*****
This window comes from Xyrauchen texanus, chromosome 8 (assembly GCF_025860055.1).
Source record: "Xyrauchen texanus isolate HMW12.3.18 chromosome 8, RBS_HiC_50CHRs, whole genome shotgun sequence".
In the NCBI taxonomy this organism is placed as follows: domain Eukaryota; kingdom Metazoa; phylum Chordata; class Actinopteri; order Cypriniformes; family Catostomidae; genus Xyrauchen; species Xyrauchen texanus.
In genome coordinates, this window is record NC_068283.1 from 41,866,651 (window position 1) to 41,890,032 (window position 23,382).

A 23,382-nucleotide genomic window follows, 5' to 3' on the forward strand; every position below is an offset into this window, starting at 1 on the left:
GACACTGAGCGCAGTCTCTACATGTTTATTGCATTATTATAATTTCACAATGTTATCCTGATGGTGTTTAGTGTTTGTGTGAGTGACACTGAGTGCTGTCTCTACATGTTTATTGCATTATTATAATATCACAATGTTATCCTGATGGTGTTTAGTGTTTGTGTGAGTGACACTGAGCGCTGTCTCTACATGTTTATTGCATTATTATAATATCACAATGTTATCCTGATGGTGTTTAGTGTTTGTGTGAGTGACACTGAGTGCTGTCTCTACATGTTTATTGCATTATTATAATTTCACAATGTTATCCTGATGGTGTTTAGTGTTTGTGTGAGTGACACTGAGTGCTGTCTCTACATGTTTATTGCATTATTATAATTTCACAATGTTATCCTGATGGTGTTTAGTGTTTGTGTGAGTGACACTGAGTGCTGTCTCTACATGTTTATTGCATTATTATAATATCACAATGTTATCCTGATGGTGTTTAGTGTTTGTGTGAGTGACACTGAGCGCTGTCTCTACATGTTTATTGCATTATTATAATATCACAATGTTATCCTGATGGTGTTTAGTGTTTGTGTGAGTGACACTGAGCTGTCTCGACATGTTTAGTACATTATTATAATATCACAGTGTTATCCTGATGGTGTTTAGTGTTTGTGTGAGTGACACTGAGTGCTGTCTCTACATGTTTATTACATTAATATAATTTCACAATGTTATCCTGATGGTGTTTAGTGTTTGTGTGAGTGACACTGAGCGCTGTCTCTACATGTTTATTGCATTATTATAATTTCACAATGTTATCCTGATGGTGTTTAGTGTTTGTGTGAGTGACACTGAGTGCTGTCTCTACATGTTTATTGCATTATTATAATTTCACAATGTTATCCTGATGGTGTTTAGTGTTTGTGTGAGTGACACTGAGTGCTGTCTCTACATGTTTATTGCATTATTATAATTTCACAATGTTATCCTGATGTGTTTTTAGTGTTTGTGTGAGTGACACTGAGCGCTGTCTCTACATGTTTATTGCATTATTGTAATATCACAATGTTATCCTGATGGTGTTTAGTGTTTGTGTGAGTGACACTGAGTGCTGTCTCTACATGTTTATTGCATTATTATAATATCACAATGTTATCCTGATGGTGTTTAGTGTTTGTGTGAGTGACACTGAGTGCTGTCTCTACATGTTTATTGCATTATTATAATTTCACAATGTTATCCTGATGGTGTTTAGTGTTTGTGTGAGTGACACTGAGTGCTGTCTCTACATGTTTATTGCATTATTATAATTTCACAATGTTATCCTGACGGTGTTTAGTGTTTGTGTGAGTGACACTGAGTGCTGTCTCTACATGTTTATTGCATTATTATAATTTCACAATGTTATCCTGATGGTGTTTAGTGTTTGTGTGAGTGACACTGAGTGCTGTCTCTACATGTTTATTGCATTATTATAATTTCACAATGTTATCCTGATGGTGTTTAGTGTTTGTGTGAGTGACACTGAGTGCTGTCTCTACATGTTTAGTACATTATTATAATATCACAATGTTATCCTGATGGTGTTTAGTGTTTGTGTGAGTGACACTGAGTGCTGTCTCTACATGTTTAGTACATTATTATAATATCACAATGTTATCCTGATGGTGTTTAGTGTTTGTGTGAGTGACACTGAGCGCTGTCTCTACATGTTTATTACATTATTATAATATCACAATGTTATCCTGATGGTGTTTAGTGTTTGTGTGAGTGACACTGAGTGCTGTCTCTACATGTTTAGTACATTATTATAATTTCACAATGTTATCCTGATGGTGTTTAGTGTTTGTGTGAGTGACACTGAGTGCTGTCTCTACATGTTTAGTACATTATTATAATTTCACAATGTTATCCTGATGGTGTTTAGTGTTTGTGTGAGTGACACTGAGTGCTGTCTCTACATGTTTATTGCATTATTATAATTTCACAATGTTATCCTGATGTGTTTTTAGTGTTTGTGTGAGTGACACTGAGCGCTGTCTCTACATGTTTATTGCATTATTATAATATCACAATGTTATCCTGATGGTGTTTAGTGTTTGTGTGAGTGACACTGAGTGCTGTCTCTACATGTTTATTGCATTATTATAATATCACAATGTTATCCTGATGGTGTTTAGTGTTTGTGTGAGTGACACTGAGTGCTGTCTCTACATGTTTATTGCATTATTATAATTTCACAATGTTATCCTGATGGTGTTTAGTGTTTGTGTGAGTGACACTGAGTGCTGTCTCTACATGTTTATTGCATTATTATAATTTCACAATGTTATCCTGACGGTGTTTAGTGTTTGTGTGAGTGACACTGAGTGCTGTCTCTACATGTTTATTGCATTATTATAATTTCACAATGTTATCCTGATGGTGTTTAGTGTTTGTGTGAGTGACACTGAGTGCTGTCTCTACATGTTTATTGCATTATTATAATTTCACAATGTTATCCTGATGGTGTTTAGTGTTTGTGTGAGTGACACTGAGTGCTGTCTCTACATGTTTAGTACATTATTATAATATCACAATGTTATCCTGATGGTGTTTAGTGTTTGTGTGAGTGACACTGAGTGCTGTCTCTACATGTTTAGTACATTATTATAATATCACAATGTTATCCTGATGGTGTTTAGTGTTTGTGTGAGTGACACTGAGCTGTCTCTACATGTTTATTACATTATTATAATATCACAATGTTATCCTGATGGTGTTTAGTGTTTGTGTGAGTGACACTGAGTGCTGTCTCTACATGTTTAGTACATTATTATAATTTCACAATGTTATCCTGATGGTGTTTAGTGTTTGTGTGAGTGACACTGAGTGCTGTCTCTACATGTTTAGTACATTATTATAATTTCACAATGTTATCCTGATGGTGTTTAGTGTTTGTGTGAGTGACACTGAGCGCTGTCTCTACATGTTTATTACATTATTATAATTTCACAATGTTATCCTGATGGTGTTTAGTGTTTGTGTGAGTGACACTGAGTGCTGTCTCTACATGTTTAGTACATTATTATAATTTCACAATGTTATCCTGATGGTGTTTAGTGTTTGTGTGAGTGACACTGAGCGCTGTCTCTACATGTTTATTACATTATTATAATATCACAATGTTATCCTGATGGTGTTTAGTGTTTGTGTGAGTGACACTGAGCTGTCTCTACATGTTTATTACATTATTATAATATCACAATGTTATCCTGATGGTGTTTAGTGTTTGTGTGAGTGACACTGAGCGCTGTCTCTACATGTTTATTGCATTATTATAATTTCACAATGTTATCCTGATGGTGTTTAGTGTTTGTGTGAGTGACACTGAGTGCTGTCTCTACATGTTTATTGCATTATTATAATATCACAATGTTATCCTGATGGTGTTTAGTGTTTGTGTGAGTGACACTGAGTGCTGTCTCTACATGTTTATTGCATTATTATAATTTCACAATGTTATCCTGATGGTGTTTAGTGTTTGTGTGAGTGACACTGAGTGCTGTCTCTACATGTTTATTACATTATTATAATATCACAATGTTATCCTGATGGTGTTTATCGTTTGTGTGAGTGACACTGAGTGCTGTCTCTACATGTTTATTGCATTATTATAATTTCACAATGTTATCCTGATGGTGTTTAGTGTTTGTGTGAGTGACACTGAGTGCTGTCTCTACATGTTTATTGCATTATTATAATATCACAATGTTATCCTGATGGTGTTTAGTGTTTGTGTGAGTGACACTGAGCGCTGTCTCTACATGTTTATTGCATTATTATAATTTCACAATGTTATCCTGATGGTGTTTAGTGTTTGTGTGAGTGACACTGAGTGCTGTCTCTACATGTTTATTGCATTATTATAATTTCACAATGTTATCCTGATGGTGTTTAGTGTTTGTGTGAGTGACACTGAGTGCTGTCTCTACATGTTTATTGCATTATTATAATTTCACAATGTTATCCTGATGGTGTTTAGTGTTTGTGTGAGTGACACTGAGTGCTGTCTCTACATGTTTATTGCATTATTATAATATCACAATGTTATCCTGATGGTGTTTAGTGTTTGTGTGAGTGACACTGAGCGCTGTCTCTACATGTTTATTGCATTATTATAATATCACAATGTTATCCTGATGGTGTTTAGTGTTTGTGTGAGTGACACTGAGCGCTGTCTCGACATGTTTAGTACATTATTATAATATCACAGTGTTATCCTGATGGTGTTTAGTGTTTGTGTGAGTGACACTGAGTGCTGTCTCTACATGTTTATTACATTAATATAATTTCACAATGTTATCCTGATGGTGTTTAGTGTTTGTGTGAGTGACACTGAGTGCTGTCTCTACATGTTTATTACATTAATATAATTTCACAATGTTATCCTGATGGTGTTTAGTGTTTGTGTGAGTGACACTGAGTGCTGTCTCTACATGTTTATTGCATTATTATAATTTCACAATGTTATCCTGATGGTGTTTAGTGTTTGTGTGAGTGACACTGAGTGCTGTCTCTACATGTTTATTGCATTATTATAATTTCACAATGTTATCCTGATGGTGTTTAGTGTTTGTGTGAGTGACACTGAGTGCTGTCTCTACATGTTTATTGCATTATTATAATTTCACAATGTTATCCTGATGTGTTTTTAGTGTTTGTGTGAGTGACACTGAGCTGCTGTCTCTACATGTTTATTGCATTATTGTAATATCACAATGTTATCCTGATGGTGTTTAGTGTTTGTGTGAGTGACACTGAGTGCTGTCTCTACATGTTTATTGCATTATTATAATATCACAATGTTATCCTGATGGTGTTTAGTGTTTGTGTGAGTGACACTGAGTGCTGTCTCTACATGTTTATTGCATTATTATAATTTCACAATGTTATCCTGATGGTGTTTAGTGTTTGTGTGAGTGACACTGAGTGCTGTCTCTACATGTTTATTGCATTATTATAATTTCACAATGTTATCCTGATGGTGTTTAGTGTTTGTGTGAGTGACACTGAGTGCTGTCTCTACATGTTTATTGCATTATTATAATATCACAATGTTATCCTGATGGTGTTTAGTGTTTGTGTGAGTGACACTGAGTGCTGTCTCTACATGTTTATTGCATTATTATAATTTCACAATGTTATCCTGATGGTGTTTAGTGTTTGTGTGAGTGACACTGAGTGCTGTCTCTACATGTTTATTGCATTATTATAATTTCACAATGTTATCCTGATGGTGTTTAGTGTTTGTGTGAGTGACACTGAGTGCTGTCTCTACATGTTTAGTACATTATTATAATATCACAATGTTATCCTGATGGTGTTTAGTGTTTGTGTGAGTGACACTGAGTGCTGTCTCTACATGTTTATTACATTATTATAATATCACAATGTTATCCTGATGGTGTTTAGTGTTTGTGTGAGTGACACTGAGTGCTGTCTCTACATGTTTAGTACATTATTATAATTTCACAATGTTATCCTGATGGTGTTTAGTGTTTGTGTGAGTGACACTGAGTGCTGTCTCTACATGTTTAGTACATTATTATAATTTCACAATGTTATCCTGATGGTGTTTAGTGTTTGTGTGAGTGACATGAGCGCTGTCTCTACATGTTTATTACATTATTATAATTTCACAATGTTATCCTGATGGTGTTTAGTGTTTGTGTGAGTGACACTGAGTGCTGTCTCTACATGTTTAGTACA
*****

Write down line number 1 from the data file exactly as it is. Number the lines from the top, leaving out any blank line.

This window comes from Xyrauchen texanus, chromosome 8 (assembly GCF_025860055.1).